Bla bla cla DOH same shit diferent day I think

Shizzmoney's picture

Sadly, society needs pain.  Not for those at the bottom who are already suffering; it is so that those at the middle and top who have been gorging on those below them for so long.  Theirs *is* coming.

Aug 2015 is the start date for it all.  The Fed plans to taper more.....right into the budget ceiling 2.0 fiasco.  It's also the beginning of the "new" POTUS cycle, which has corresponded with some kind of market downturn since the end of Bretton Woods (examples: Reagan and Flash Crash 1987; Clinton DotCom in 1999; Bush II Housing 2007).

Get your popcorn ready.

Bossman1967's picture

Golden silvery popcorn yum yum

Bloody Muppet's picture

Bullshit. He's just front running a dip in the Indian economy. No central banker would tell the truth for fear of being suicided.

toady's picture

That is a little too truthy. ..

The bankster definitely don't want the general population to know that they bear the costs of bankster fraud.

LawsofPhysics's picture

What "market" is he talking about?  If you don't allow for true price discovery, then you don't have a fucking "market".

WhyDoesItHurtWhen iPee's picture

Right, and over here he kinda fucks himself by saying:

"when it comes to what is ailing the global economy, extreme monetary easing has been more cause than cure. The sooner we recognize that, the stronger and more sustainable the global economic recovery will be."


Economic recovery possible ?



Tenshin Headache's picture

At long last. An honest central banker.

Dr. Engali's picture

Lol... There is no such thing as an honest central banker. He is saying these things because monetary policy hits emerging markets hardest. If the shoe were on the other foot his tone would be different.

101 years and counting's picture

the solution will be simple.  war.  wars costs a lot of money no one has, so there will be a ton more debt.  which means central printers will get to go on a printing rampage.  inflation would soar, but who cares about the bottom 95% anyways?  wars are also good for deceasing a lot of unemployed members of society. its a win-win-win for printers, gov't and the top .1%.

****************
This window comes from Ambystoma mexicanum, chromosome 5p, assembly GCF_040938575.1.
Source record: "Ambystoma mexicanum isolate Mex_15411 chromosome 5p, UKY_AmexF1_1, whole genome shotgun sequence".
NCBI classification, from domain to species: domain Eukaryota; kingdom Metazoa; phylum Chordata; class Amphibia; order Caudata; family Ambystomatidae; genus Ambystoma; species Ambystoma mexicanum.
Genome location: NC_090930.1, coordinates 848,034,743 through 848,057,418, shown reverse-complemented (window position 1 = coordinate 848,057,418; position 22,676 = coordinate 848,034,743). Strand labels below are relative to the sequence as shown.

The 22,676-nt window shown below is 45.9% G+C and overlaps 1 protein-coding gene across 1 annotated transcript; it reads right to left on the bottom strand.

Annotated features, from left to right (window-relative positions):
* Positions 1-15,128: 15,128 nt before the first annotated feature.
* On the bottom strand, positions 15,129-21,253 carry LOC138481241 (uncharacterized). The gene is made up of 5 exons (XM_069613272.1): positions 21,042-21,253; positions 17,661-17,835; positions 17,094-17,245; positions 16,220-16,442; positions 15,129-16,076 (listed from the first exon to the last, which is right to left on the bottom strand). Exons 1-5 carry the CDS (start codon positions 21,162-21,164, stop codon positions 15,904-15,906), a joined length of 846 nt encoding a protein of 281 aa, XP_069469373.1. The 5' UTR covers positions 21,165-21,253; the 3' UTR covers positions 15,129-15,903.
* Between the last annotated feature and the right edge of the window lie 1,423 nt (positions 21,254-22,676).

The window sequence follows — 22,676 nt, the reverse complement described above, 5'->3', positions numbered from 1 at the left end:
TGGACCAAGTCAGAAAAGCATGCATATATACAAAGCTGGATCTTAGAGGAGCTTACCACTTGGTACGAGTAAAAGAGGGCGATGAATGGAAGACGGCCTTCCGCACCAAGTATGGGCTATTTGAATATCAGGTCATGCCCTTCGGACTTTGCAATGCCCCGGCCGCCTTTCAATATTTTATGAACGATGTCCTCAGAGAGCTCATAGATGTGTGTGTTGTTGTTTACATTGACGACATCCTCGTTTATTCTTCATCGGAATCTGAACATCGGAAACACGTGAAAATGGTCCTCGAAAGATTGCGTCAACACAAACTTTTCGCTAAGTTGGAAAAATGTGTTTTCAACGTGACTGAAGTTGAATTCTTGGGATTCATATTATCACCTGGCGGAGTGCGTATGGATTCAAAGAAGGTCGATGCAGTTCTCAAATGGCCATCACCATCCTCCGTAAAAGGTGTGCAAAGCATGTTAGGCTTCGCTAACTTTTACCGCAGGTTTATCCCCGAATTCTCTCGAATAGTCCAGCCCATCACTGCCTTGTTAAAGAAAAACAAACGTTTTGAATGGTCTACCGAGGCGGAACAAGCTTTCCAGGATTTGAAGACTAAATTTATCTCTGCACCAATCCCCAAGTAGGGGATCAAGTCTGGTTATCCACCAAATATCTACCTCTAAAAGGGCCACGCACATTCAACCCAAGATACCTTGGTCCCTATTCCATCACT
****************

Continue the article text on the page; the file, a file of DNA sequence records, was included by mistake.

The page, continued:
JustObserving's picture

All very Zero Hedge-like

Time to put him on the terrorist list in the US.  Good luck getting a visa to the land of the free. And its poodle country.

Anybody's picture

The market is reacting positively today.

toady's picture

Must not have read this interview.

dontgoforit's picture

"When good is bad and bad is good, you will know this is a sign of the end."  Jesus.  The stock markets thrive off bad news.

buzzsaw99's picture

what a fucking maggot

Golden Rule's picture

If he is a former IMF director then be warned.  This isn't a warm and fuzzy moment where he feels compelled to tell the truth.  It is a by design.  I think as part of the BRICS he is trying to foment the so called rift between the East and West when they are all responsible.  Implode the current system so they can reset with their Global Currency. 

oudinot's picture

Rajan, the only CB worth his salt.

Please don't ruin my mood by telling me he used to work for Goldman Sachs.

Latitude25's picture

This guy is a rich Indian.  Without a doubt his wife owns and wears thousands of dollars worth of 22k gold jewelry no matter what he says.

SillySalesmanQuestion's picture

I hope he does'nt go near any roofs or hot tubs soon...

rsnoble's picture

Why should the world bear the cost?  You fucking lost it not me.

Jam's picture

Maybe he could create another Shrine or two over there in India, get some peasants to make a few Gold offerings.

Notsobadwlad's picture

What it eventually comes down to is: you only securely own that which you can physically possess and protect, be you homeless with a shopping cart, a middle-class family, the Rothschild dynasty or a government.

Central Ohio's picture

He was one of the few to predict correclty the 2008 crash.

onmail's picture

The same man who advocated transfer of all Indian govt. Gold to UK ?
Was he blind at that time ?
Or was assured a percentage by west ?